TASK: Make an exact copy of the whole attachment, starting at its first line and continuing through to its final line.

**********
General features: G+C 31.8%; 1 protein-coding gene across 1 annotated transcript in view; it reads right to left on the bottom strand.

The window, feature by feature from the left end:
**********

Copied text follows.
General features: G+C 31.8%; 1 protein-coding gene across 1 annotated transcript in view; it reads right to left on the bottom strand.

The window, feature by feature from the left end: